Tuesday, May 19, 2009

Kogi BBQ: A Cultural Experience of Interconnectivity and Consumption

It seems today that everyone from local newscasters on the 11 o’clock news to university professors is clinging to the catchwords associated with Twitter: tweet, follow, trending topics, etc., etc., etc. However, looking back several months to when Twitter was veritably mocked as a useless social networking tool (I mean, 140 characters, really?), there were few companies, let alone dining institutions, that were harnessing the ever-increasing power of this tool for interconnectivity and information exchange. Truly visionary in both its use of social media and its creative fusion of Korean barbecue flavors and taco truck culture, Kogi BBQ has become a true icon in the LA social scene, and I couldn't have been any more thrilled to finally participate in the cultural experience of hunting down that flame-decorated truck than when I tracked it down in the heart of Mid-Wilshire a few weeks ago.

Today was the day, and I could feel it coming. I had woken up and stumbled over to the computer with my fresh cup of coffee and my steaming hot bowl of cooked rolled oats blended with a hint of cinnamon and topped with a poached egg, salt and pepper (don’t dog it until you try it!). Groggily logging onto my account to get an idea of what tweeps were taking about already for the morning, I was immediately shaken out of my sleep-induced stupor when I spotted the stop that Kogi would be making later that evening to start off its night-long tour around LA: “ROJA: 6PM-8PM@Miracle Mile - Wilshire & Cloverdale.” Yes. Suddenly, my day supernaturally rearranged itself to fulfill my long-held foodie fantasy, and hours later, I found myself antsy, eagerly anticipating the turn of the trance-inducing taco truck around the corner of La Brea with my fellow social networkers. While none of us knew each other, we immediately bonded over worries that Kogi was late. Would it arrive in half an hour? Would it ever come? Where will it be next if it doesn’t make it to our destination? Where will it park if it ever shows up? The man next to me asked if I knew what the truck’s update was, so my boyfriend whipped out his Blackberry and suddenly, on the corner of Wilshire and Cloverdale, we all became best friends, bonding over our quest for cultural participation and consumption of creative street food.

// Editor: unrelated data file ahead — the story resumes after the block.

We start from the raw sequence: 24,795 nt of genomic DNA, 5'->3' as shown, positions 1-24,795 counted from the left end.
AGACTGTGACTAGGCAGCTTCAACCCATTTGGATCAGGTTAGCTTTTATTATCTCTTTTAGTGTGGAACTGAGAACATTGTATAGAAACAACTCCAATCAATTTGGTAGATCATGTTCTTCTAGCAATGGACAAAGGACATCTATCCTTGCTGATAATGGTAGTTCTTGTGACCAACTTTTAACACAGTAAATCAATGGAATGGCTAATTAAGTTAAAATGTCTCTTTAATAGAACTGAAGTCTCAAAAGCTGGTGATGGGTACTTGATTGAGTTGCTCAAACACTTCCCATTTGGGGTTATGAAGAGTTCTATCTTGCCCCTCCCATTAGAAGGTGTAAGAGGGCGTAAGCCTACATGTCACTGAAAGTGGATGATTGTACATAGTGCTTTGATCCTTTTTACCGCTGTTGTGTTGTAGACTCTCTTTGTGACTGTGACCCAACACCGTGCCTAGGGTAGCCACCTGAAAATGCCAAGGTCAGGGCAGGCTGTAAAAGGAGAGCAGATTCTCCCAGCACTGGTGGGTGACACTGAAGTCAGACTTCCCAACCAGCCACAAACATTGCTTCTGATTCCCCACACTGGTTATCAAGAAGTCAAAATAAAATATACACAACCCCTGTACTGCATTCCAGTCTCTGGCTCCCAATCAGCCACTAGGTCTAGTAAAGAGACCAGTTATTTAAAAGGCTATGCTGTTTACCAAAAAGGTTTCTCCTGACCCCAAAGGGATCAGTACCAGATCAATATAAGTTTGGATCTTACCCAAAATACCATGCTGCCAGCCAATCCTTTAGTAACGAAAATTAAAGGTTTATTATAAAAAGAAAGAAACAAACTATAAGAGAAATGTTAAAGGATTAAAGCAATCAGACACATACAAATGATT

Finally, to our long-anticipated delight, the Kogi truck pulled around the bend of the heavily congested La Brea-Wilshire junction – and this was when our short-lived camaraderie on the corner of Cloverdale ended and panic ensued. Which corner was Kogi headed toward? In what direction should we line up? Is it rude if I run to get a better place in line? It was apparent that no one wanted to wait thirty minutes for their tortilla-wrapped handfuls of Korean barbecue, and as soon as the truck’s reverse lights shut off and the counter folded out like a medieval drawbridge from its side, the small groupings of hungry foodies anxiously swarmed the stretch of sidewalk like hungry honeybees arriving upon a fresh field of budding flowers. After a few pushes and shoves, the line materialized down the sidewalk and civilized itself as first-time neighbors began exchanging words of excitement and newcomers pleaded with experienced Kogi customers for ordering advice. Feeling like a tourist but not really caring whatsoever, my boyfriend and I took pictures with thumbs-up in front of the flame-painted silver truck, preserving our excitement for years to come and trying to distract ourselves from the savory and spicy smells wafting from the Kogi kitchen several yards ahead of us. After what felt like eternity, but in all fairness, was probably only twenty minutes, we valiantly reached the front of the line. Not knowing what to order, but only knowing that we did not have to re-enter the queue that was now winding hundreds of feet down the street, we gleefully celebrated our patience and success by commanding two of each of the four varieties of tacos, along with an order of Kogi sliders (although I must admit, I was devastated that there were no kimchi quesadillas…). Moving to the side to await the glorious combination of Korean flavors and hand-held convenience, I stood on my tiptoes to peek into the mysterious inner workings of the Kogi truck. I saw bottle after bottle of sweet chili sauce, piles and piles of flour and corn tortillas, and juicy piles of sizzling meat searing on the long metal grills, hissing and spitting droplets of spice-infused oil. When our small paper baskets appeared through the open window on the sidebar, we eagerly snatched them up and set off toward a stone ledge in front of an apartment building on the other side of the street to enjoy our long awaited freshly prepared fare.